Nvidia has unwrapped a new edge computing platform, the EGX range, which aims to make machine learning and AI viable as close as possible to the site of data consumption/production.
Edge computing is becoming increasing popular as enterprises look to lower latency and the efficient use of bandwidth. Nvidia wants to be the computational power behind the intelligence in devices out on the edge.
Speaking to investors during an earnings call, Nvidia CEO Jensen Huang noted that as AI systems grow and the data that they have to process expands to incredible scales, he believes that much of the processing of AI capabilities will happen in or close to the edge.
In that call he stated: “It’s too much data to move all the way to the cloud. You might have data sovereignty concerns, you want to have very, very low latency, maybe it needs to have multi-sensor fusion capabilities, so it understands the context better. For example, what it sees and what it hears has to be harmonious. And so, you need that kind of AI, those kind of sensor computing at the edge.”
In order to facilitate that intelligence Nvidia has created EGX: an optimised software stack operating the company’s own drivers integrated with Red Hat’s Openshift software and CUDA Kubernetes container capabilities.
The EGX platform is highly scalable, starting at a Jetson Nano moving all the way to Nvidia’s high performance T4 servers.
Bob Pette, VP of Enterprise and Edge Computing at Nvidia commented in a release that: “Enterprises demand more powerful computing at the edge to process their oceans of raw data — streaming in from countless interactions with customers and facilities — to make rapid, AI-enhanced decisions that can drive their business.”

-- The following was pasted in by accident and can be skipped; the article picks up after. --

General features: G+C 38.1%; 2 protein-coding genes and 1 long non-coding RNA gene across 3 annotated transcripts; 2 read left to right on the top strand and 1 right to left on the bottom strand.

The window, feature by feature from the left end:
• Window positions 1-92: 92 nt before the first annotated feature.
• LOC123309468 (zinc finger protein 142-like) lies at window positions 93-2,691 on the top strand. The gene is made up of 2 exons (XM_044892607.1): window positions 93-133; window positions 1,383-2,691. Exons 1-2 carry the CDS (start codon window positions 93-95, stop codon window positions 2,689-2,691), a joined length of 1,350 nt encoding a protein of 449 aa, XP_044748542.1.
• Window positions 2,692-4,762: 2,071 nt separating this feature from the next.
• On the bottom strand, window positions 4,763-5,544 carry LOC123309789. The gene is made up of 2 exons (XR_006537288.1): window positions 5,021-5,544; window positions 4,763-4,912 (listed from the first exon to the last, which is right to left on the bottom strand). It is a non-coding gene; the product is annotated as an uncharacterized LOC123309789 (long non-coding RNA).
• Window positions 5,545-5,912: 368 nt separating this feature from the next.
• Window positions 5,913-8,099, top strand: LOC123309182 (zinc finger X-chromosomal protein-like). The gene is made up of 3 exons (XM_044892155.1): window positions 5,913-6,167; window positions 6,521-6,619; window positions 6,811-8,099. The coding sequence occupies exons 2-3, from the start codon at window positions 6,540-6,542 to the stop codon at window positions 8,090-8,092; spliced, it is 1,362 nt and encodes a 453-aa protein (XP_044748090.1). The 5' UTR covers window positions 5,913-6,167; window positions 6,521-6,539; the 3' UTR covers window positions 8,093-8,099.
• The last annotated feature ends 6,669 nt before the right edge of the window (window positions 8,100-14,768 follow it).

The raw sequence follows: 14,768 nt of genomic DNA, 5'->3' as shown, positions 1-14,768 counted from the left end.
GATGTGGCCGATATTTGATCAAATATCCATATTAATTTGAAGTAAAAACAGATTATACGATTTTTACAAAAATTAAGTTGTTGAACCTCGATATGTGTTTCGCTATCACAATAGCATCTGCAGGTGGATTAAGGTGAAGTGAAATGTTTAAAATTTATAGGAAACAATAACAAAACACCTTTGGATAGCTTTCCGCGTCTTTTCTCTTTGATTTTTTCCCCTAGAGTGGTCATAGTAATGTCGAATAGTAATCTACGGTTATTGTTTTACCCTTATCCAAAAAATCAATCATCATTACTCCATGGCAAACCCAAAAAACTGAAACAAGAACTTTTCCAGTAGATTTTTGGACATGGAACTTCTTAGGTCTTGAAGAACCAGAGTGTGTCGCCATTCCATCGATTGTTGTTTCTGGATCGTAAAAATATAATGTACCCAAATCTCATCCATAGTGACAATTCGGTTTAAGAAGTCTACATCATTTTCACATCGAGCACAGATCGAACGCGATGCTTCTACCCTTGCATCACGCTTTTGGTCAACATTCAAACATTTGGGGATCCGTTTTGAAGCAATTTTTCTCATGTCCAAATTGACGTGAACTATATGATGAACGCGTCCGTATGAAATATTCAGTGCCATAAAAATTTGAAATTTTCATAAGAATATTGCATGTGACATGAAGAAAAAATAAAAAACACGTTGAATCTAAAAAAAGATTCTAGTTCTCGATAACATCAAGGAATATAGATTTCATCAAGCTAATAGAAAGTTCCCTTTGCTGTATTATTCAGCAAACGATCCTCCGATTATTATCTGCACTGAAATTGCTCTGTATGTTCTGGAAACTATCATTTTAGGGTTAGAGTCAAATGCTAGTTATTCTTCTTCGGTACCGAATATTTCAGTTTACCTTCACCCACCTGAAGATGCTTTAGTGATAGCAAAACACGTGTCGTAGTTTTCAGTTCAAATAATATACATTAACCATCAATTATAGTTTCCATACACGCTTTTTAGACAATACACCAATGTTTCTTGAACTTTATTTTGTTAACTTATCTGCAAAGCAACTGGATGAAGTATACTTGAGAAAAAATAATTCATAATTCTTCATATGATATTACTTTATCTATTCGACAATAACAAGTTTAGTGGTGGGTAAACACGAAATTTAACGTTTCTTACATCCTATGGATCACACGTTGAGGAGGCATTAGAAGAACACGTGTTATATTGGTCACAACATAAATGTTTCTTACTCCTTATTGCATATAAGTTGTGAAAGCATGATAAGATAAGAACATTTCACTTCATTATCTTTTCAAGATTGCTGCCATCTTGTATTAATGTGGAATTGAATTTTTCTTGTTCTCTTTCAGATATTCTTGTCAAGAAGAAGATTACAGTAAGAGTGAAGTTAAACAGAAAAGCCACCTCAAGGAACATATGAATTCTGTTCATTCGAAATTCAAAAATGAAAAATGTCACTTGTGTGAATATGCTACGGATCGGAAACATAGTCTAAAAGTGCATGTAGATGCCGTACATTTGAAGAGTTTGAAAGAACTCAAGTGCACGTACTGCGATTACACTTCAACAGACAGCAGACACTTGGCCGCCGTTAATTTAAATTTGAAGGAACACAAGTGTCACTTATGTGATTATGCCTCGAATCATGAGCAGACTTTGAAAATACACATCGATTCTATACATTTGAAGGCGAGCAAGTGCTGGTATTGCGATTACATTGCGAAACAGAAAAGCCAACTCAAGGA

“A scalable platform like NVIDIA EGX allows them to easily deploy systems to meet their needs on premises, in the cloud or both.”
Nvidia’s Edge Computing AI EGX Scaleable System
Nvidia’s Jetson Nano is a system on a module device, which comes in at just 70 x 45 mm. Within that small frame it packs Nvidia’s GPU Maxwell architecture and 128 CUDA cores. The CPU is a Quad-core ARM Cortex-A57 with a 6GB memory.
The Jetson Nano is capable of encoding and decoding 4K video at 30 frames. Nvidia says it can deliver 472 GFLOPs of performance for running AI algorithms and is capable of running multiple neural networks in parallel.
Due to the nature of edge devices, power consumption is a concern for any component in its delivery, yet the Jetson Nano is capable of running high performance task on just five to ten watts. Nvidia expects the device, as a standalone sale, to be available by June.
The Jetson device described above is at the low end of the scal: the top consists of a full server rack of Nvidia T4 servers, which are based on the company’s Turing Tensor Core architecture. Operating with 2,560 CUDA cores and 320 Turing Tensor cores the T4 is capable mixed-precision operations of 65 TFLOPS. The T4 has a GPU memory of 16 GB and is can process 300 GB per second.
Bruce King, senior principal data scientist at Seagate Technology commented in the release that: “At Seagate we have deployed an intelligent edge GPU-based vision solution in our manufacturing plants to inspect the quality of our hard disk read-and-write heads. The Nvidia EGX platform dramatically accelerates inference at the edge, allowing us to see subtle defects that human operators haven’t been able to see in the past. We expect to realize up to a 10 percent improvement in manufacturing throughput and up to 300 percent ROI from improved efficiency and better quality.”